Let love, sex and holiness make your life full, says rabbi

"Is this really all there is?"

If you're one of the many asking that question about your life, author Marc Gafni thinks he may be able to help.

"If you feel empty, you need to do something to fill that emptiness," he said. "It is only by reclaiming authentic love and eros as part of the fabric of our private lives and public cultures that we can avoid the meltdown and flourish, both as individuals and societies."

Gafni, also known as Rabbi Mordechai Gafni, gave talks at several Bay Area synagogues recently, sponsored by Chochmat HaLev, the Jewish meditation center in Berkeley. In addition to his teachings though, his visit coincided with the publication of his latest book, "The Mystery of Love."

The author's best-selling "Soul Prints," published in 2001, was adapted into a PBS television special and won several awards for books on spirituality.

Gafni is the founder of Bayit Chadash, which he defines as a neo-Chassidic community in the Galilee. Most who study there are secular Israelis who have returned from extended stays in India and are ready to investigate what kind of spirituality Judaism has to offer.

A native of Pittsfield, Mass., Gafni moved to Israel in 1989. Though he received Orthodox smicha (rabbinical ordination), he considers himself "post-denominational" and is a well-known teacher in Jewish Renewal circles. He teaches at the Renewal movement's spiritual gathering, the Kallah, and has lectured at the Council of Jewish Federation's General Assembly.

"I need to stay connected to the mainstream," he said. "I'm trying to merge these worlds in a deep way."

In "The Mystery of Love" he makes the point that hatred and fear — not love — seem to be making the world go 'round, and he relies on Jewish mystical sources to recover hidden truths about love.

Gafni frequents the topic of sex in his book, because, as he says, "Everyone in the world is constantly thinking about the same thing — sex." But as a rabbi would, Gafni talks about it in terms of its holiness.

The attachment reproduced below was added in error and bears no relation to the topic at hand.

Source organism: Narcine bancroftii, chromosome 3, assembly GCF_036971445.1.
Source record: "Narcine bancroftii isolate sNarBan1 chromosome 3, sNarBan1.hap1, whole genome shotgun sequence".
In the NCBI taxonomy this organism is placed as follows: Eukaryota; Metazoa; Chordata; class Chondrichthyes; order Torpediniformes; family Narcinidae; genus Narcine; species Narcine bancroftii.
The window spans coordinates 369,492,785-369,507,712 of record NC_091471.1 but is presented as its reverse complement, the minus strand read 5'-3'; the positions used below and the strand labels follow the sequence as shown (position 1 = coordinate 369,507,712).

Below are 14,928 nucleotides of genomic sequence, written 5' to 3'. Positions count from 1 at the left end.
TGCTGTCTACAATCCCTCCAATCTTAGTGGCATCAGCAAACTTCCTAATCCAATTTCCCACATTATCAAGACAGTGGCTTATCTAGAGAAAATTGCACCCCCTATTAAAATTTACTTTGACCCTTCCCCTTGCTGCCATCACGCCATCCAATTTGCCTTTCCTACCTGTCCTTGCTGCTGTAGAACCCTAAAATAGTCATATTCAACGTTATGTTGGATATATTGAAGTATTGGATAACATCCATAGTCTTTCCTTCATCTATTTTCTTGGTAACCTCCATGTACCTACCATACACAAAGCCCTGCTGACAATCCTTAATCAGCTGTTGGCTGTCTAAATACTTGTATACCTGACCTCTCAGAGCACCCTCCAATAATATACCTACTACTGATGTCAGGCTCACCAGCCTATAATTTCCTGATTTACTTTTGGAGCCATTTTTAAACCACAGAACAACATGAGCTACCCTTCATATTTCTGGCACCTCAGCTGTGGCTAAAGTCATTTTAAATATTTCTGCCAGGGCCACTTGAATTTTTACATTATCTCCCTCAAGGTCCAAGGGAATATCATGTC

"Sex is holy because it provides a model for living erotically in every area of life," he said. "To be holy is to be on the inside — to feel the fullness of the world, the fullness of divinity." That everyone is always thinking about sex, says Gafni, is proof that God is trying to grab our attention.

Gafni distinguishes between love and eros, which he defines as the feeling of being on the inside or, more specifically, the feeling of being full on the inside. "Eros is the experience of living in the fullness of your life — so deeply in the flow of life that it wells forth with joy. To live without eros means falling into the 'if only' trap. If I only had this or that, then my life would be better."

One reason why Gafni believes so many people feel such emptiness is because they are not fully present in their own lives. To be more present, Gafni recommends slowing down, something he readily admits is much harder than it seems in this era of cell phones and instant messaging.

If someone has trouble slowing down, Gafni suggests maybe saying a few words of gratitude before eating a meal. "Visualize the multitudes involved in bringing the Wheaties to your table, and say thank you. This expansive practice makes room for you to taste, to breathe, to gain perspective and start living on the inside, where eros truly resides."

Taking a cue from his last book, Gafni advises people to find their own "soul print" — that which is unique in their own lives.

"There is no higher calling than living your story," he said. "You are a messenger of God, sent to this earth as God's personal envoy. There is something in this world you, and you alone, can do."

Gafni recommends taking steps to ease the fear with which many people live. One way is to ask the name of someone you interact with, such as a waitress, bank teller or store clerk. This assures an acknowledgement of their humanity, he said, and then there's no ground for alienation and fear.

"A person who has a name has dreams, hopes and aspirations just like you do. Recognize that and they will recognize you. Fear will recede and love will begin to take its place," Gafni said.

Headshot of Alix Wall
Alix Wall

Alix Wall is a contributing editor to J. She is also the founder of the Illuminoshi: The Not-So-Secret Society of Bay Area Jewish Food Professionals and is writer/producer of a documentary-in-progress called "The Lonely Child."